The Supreme Court recently delivered a significant verdict regarding a single woman’s plea for surrogacy rights, shedding light on the importance of marriage in the context of childbearing.
At the heart of the matter is a 44-year-old unmarried woman who approached the court, contesting Section 2(s) of the Surrogacy (Regulation) Act. This section prohibits unmarried women from opting for surrogacy, limiting the eligibility to widowed or divorced women aged between 35 to 45 years.
During the proceedings, the justices underscored societal norms, advocating for childbirth within the institution of marriage. They expressed concerns about the welfare of children born outside the bounds of marriage, emphasizing the significance of knowing one’s parents—a departure from Western practices where such norms are more relaxed.
Despite the petitioner’s lawyer arguing against the discriminatory nature of the provisions and proposing marriage as a means to eligibility, the court rejected this suggestion. The justices maintained their stance, emphasizing that the institution of marriage must be protected, and alternatives such as adoption were also suggested.
In light of evolving societal norms and legal challenges, the court agreed to consider the petition alongside other challenges to various aspects of the Surrogacy Act. This decision reflects a recognition of the changing landscape surrounding family structures and reproductive rights.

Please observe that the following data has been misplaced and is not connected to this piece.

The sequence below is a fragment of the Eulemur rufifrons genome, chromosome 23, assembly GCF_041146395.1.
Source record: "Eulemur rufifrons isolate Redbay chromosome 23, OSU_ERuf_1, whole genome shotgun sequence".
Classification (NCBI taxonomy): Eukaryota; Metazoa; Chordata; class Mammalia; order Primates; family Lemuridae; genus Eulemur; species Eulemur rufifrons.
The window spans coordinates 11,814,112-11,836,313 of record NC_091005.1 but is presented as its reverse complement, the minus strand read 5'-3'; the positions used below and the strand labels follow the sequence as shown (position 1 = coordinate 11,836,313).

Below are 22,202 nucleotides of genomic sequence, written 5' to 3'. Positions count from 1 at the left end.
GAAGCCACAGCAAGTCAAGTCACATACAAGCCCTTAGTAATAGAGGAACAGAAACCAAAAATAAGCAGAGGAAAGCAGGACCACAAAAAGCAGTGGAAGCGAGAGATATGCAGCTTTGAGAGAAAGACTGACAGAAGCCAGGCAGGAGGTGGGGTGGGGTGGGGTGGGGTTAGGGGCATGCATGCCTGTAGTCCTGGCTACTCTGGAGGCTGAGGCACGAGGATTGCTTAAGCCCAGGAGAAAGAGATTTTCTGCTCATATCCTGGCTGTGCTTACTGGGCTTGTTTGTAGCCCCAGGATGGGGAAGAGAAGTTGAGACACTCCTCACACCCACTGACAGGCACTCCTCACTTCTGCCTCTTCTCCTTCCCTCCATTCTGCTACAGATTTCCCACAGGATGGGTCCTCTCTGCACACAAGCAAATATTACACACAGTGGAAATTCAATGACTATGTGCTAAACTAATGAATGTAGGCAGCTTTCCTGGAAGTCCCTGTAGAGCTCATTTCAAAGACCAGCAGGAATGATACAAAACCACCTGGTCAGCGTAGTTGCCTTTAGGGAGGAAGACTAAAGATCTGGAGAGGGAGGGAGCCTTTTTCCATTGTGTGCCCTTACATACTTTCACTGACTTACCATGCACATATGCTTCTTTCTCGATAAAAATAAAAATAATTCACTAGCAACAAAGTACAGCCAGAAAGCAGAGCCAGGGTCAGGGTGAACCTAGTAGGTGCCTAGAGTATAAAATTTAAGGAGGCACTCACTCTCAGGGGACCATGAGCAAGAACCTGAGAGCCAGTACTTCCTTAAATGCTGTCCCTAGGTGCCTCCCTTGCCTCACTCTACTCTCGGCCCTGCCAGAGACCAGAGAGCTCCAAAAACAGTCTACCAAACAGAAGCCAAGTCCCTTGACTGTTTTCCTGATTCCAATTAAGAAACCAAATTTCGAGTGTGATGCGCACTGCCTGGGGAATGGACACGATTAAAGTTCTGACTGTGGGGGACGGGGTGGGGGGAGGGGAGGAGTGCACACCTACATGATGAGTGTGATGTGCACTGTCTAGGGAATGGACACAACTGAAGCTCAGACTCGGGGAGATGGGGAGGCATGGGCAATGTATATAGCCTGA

The verdict brings to the forefront a complex interplay between legal frameworks, societal norms, and individual rights. While the court’s decision may disappoint the petitioner and others in similar circumstances, it underscores the need for a holistic approach to surrogacy regulation that balances individual liberties with broader societal interests, particularly concerning the welfare of children.
As the case progresses, it is likely to spark further debates and discussions on surrogacy laws, reproductive rights, and the evolving dynamics of family structures in contemporary society.
Re-reported from the article originally published in The shethepeople